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ONC steps up campaign against information blocking

With their new vendor pledge against information blocking, HHS and ONC have stepped up their campaign against the alleged practice by some EHR vendors and healthcare providers.

LAS VEGAS -- Amid the private sector frenzy of new product announcements and dealmaking, HIMSS 2016 was marked by a vigorous thrust by federal healthcare and health IT officials against the alleged practice of information blocking.

That campaign, which is part of a larger effort to promote health data interoperability, shows no signs of abating -- even during the Obama administration's last months and as questions mount about the future of meaningful use.

Department of Health and Human Services (HHS) Secretary Sylvia Burwell's attack on information blocking on the eve of the annual Health Information Management Systems Society conference was the latest federal fusillade against the purported scourge.

In her keynote to a packed HIMSS convention hall, Burwell also unveiled a surprise health IT industry pledge against information blocking, signed by most major vendors and some of the country's biggest healthcare providers.

During the weeklong show in Las Vegas, Office of the National Coordinator for Health IT (ONC) officials continued to disseminate Burwell's message. "We fervently believe that information must flow," Andy Gettinger, M.D., ONC's chief medical information officer, and acting director of the Office of Clinical Quality and Safety, said during an ONC panel on EHR usability, safety and information blocking. "It must flow first for patient care."

While maintaining the federal policy of not naming specific perpetrators, Gettinger said ONC has seen "lots of examples" of information blocking, adding that ONC refers individual cases to HHS' Office for Civil Rights (OCR) for investigation.

What is information blocking

ONC defines information blocking as "when persons or entities knowingly and unreasonably interfere with the exchange or use of electronic health information."

According to Gettinger's HIMSS 2016 presentation, examples of information blocking are:

  • Opportunistic pricing or fees that make exchanging information cost-prohibitive;
  • Contractual  terms or restrictions that interfere with information sharing or patients' access to their electronic health information;
  • Implementing technology or policies that are likely to "lock in" users or information;
  • Inappropriately citing HIPAA as a reason not to share information;
  • Blocking information as a business practice to control referrals, consolidate markets or exclude competitors; and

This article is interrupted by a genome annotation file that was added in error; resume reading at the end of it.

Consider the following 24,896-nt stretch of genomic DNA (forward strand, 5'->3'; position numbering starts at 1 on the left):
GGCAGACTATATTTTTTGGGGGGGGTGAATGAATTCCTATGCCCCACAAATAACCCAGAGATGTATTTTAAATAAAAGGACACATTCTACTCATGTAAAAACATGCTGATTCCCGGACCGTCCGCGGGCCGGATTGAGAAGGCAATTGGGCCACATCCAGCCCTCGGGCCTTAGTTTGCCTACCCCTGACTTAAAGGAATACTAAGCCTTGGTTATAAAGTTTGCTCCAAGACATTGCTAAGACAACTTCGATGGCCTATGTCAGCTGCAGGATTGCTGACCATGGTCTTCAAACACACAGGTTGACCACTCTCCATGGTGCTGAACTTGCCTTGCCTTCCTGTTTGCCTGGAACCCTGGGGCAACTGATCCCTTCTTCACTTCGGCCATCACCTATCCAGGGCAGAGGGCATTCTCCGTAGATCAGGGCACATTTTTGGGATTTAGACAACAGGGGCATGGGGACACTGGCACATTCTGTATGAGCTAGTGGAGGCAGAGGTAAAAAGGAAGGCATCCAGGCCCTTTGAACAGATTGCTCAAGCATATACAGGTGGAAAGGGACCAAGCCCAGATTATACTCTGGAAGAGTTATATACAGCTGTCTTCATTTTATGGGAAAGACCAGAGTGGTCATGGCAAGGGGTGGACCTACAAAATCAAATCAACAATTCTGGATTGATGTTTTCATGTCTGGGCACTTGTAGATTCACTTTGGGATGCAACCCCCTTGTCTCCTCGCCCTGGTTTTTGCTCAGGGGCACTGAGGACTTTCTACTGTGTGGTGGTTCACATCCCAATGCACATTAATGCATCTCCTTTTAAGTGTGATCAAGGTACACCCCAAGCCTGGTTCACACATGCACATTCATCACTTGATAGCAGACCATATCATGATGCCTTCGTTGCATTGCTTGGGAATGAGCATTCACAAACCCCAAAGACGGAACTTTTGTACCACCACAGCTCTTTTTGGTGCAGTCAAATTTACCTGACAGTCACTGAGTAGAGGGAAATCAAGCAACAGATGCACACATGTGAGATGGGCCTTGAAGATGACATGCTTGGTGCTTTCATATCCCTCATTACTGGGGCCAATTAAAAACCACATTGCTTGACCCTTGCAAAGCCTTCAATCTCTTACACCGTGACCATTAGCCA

• Implementing health IT in nonstandard ways, or erecting unnecessary technical barriers to health information exchange.

After HIMSS 2016, an ONC spokesman elaborated on the agency's posture toward information blocking in an email to SearchHealthIT.

We fervently believe that information must flow.
Andy GettingerM.D., chief medical information officer at ONC

The ONC official said while the agency has received "credible complaints" about information blocking, ONC is not a law enforcement agency and does not have authority to formally investigate, conduct hearings or publicly declare an organization has engaged in information blocking.

In fact, the official said, no federal agency -- even OCR -- has that authority. And so "credible complaints of information blocking often go without investigation, and those who engage in this conduct often do so with impunity," even though "we have defined information blocking and the health IT industry has accepted that definition."

Nevertheless, OCR does investigate some information-blocking complaints, though so far, none have resulted in fines or other disciplinary action.

Also, President Barack Obama recently submitted proposed legislation to Congress calling for the HHS Office of Inspector General (OIG) to be given the authority to investigate and prosecute providers and technology vendors who engage in information blocking.

OIG last year issued an alert linking information blocking to the federal antikickback statute, suggesting that, contrary to some health IT observers' conviction that the new anti-information blocking pledge is not enforceable, the federal government may,  indeed, be able to crack down on the alleged practice.

Another indication that federal officials are serious about information blocking is OCR's recent guidance on HIPAA's provisions on patients' rights to quickly obtain a complete record of their own health information. OCR clarified that HIPAA not only protects patient's health privacy, but also mandates they get timely access to their records.

Information blocking was first broached as a major health IT issue a year ago, when ONC issued a report to Congress on the practice a few days before HIMSS 2015. The document didn't specifically name culprits, but was widely seen as a shot at EHR giant Epic Systems Corp., and at large, also unnamed provider systems.

Next Steps

ONC's information-blocking report to Congress

What is interoperability?

Interoperability problems in healthcare

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